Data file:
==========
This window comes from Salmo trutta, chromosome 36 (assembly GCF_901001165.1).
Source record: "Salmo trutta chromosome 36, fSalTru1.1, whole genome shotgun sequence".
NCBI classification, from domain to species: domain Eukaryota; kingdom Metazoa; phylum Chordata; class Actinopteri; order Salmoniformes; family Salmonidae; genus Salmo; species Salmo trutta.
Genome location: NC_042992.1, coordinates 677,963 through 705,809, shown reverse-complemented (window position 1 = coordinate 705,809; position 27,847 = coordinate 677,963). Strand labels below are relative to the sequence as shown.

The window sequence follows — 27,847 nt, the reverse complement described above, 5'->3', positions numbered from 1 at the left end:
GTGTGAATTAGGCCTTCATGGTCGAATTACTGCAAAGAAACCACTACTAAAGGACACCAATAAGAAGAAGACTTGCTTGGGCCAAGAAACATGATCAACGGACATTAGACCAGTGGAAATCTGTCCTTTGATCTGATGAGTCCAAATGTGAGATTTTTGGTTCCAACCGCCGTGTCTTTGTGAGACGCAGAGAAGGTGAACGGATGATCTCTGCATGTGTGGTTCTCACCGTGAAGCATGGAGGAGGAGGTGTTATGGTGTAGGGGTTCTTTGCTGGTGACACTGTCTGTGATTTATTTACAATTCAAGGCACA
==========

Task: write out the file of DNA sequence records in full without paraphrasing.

This window comes from Salmo trutta, chromosome 36 (assembly GCF_901001165.1).
Source record: "Salmo trutta chromosome 36, fSalTru1.1, whole genome shotgun sequence".
NCBI classification, from domain to species: domain Eukaryota; kingdom Metazoa; phylum Chordata; class Actinopteri; order Salmoniformes; family Salmonidae; genus Salmo; species Salmo trutta.
Genome location: NC_042992.1, coordinates 677,963 through 705,809, shown reverse-complemented (window position 1 = coordinate 705,809; position 27,847 = coordinate 677,963). Strand labels below are relative to the sequence as shown.

The window sequence follows — 27,847 nt, the reverse complement described above, 5'->3', positions numbered from 1 at the left end:
GTGTGAATTAGGCCTTCATGGTCGAATTACTGCAAAGAAACCACTACTAAAGGACACCAATAAGAAGAAGACTTGCTTGGGCCAAGAAACATGATCAACGGACATTAGACCAGTGGAAATCTGTCCTTTGATCTGATGAGTCCAAATGTGAGATTTTTGGTTCCAACCGCCGTGTCTTTGTGAGACGCAGAGAAGGTGAACGGATGATCTCTGCATGTGTGGTTCTCACCGTGAAGCATGGAGGAGGAGGTGTTATGGTGTAGGGGTTCTTTGCTGGTGACACTGTCTGTGATTTATTTACAATTCAAGGCACA